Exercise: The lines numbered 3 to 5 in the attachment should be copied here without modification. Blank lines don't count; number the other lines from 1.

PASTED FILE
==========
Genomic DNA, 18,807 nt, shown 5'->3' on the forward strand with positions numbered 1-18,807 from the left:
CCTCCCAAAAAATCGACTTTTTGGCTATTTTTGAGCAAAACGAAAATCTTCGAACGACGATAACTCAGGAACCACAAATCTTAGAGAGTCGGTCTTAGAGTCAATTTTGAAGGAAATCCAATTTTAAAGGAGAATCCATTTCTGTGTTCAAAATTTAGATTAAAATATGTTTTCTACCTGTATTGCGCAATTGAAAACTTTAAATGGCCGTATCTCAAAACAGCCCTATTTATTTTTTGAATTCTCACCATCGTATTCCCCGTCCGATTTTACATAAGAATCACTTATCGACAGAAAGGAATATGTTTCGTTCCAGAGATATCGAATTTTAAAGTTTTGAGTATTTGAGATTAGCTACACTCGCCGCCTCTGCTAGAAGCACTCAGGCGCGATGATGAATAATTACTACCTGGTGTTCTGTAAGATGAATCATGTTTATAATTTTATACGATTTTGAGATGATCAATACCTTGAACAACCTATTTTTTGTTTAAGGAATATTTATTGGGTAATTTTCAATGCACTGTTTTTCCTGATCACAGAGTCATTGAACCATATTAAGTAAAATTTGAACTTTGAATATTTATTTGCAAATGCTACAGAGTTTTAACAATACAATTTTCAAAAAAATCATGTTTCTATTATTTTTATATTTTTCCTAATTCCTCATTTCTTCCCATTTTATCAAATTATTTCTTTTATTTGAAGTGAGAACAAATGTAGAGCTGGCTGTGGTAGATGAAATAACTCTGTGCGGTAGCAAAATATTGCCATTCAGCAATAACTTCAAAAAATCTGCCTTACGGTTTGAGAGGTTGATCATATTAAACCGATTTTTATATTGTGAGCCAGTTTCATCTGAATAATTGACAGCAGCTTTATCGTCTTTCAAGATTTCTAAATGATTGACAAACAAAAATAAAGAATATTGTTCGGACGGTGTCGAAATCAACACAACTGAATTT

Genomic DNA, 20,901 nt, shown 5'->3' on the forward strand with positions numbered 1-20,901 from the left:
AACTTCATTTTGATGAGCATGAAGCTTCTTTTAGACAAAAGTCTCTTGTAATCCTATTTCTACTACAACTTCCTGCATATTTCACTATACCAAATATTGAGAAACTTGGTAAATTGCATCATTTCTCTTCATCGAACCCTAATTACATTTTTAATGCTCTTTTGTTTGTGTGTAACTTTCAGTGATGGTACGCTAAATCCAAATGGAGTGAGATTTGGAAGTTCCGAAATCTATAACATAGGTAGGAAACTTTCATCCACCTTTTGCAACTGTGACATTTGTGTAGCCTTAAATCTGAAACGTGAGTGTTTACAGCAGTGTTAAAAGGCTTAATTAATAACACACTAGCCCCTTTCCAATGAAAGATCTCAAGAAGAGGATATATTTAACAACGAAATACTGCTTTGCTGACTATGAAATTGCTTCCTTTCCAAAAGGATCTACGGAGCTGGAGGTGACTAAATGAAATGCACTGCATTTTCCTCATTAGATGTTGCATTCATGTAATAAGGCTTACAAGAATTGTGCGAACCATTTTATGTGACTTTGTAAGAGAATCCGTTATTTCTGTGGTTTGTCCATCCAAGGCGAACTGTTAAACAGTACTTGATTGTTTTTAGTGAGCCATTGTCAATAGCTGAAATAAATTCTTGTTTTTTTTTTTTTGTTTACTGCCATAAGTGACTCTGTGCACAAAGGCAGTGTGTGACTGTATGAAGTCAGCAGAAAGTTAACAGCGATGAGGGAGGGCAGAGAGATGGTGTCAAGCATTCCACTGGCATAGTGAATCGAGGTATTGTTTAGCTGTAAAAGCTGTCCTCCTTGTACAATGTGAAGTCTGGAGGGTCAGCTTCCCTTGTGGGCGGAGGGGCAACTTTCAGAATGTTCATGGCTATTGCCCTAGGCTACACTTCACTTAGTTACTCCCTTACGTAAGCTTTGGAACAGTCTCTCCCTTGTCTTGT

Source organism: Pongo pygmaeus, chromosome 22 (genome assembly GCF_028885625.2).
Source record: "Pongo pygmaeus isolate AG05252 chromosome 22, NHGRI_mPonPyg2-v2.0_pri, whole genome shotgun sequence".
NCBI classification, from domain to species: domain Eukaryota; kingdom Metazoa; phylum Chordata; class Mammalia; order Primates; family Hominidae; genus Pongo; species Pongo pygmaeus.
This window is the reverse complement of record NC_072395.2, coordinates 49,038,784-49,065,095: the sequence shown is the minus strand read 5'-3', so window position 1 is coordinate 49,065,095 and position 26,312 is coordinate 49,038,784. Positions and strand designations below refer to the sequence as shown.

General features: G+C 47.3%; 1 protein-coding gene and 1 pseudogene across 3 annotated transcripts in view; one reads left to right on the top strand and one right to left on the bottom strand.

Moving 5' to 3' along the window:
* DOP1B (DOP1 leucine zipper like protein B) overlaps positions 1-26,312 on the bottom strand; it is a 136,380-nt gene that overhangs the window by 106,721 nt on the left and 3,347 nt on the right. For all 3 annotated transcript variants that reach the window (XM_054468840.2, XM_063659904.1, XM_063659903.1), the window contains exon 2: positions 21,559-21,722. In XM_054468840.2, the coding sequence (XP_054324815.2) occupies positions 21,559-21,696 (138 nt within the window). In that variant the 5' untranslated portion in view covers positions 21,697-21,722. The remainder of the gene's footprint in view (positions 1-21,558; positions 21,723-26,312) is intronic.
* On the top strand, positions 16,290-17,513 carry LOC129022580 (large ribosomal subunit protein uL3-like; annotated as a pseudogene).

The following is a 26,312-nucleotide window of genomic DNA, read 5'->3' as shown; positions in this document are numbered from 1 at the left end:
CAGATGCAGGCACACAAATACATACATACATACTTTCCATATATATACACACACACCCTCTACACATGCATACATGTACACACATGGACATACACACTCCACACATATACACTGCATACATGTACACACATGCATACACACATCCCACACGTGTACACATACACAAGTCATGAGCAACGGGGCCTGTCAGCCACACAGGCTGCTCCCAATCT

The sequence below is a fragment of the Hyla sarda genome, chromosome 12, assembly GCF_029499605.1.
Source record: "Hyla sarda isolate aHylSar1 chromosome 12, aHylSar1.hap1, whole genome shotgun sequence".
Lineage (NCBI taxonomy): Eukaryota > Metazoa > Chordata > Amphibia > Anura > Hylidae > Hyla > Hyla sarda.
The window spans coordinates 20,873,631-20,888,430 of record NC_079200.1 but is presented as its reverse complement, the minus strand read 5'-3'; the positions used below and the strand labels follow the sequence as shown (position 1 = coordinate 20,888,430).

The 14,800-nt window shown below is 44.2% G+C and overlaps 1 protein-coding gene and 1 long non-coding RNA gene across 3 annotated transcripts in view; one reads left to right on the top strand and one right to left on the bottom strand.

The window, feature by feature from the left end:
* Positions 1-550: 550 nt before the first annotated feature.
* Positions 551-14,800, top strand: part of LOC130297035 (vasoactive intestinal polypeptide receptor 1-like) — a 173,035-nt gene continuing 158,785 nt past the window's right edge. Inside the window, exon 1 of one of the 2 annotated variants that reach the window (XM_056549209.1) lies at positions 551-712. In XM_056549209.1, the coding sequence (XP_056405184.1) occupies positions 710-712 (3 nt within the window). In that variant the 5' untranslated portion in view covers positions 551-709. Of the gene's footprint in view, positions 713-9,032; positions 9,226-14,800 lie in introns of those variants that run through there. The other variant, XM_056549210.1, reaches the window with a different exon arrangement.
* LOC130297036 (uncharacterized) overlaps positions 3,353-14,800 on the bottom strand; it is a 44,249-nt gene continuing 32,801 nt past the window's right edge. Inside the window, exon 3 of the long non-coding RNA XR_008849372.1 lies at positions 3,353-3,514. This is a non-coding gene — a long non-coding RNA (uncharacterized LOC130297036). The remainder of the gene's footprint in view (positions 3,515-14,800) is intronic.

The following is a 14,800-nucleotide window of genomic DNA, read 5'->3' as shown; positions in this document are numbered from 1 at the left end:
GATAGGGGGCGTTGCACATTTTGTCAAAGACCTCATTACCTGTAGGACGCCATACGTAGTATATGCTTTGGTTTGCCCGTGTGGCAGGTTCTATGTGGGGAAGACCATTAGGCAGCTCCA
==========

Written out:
Genomic DNA, 20,901 nt, shown 5'->3' on the forward strand with positions numbered 1-20,901 from the left:
AACTTCATTTTGATGAGCATGAAGCTTCTTTTAGACAAAAGTCTCTTGTAATCCTATTTCTACTACAACTTCCTGCATATTTCACTATACCAAATATTGAGAAACTTGGTAAATTGCATCATTTCTCTTCATCGAACCCTAATTACATTTTTAATGCTCTTTTGTTTGTGTGTAACTTTCAGTGATGGTACGCTAAATCCAAATGGAGTGAGATTTGGAAGTTCCGAAATCTATAACATAGGTAGGAAACTTTCATCCACCTTTTGCAACTGTGACATTTGTGTAGCCTTAAATCTGAAACGTGAGTGTTTACAGCAGTGTTAAAAGGCTTAATTAATAACACACTAGCCCCTTTCCAATGAAAGATCTCAAGAAGAGGATATATTTAACAACGAAATACTGCTTTGCTGACTATGAAATTGCTTCCTTTCCAAAAGGATCTACGGAGCTGGAGGTGACTAAATGAAATGCACTGCATTTTCCTCATTAGATGTTGCATTCATGTAATAAGGCTTACAAGAATTGTGCGAACCATTTTATGTGACTTTGTAAGAGAATCCGTTATTTCTGTGGTTTGTCCATCCAAGGCGAACTGTTAAACAGTACTTGATTGTTTTTAGTGAGCCATTGTCAATAGCTGAAATAAATTCTTGTTTTTTTTTTTTTGTTTACTGCCATAAGTGACTCTGTGCACAAAGGCAGTGTGTGACTGTATGAAGTCAGCAGAAAGTTAACAGCGATGAGGGAGGGCAGAGAGATGGTGTCAAGCATTCCACTGGCATAGTGAATCGAGGTATTGTTTAGCTGTAAAAGCTGTCCTCCTTGTACAATGTGAAGTCTGGAGGGTCAGCTTCCCTTGTGGGCGGAGGGGCAACTTTCAGAATGTTCATGGCTATTGCCCTAGGCTACACTTCACTTAGTTACTCCCTTACGTAAGCTTTGGAACAGTCTCTCCCTTGTCTTGT

Source organism: Pongo pygmaeus, chromosome 22 (genome assembly GCF_028885625.2).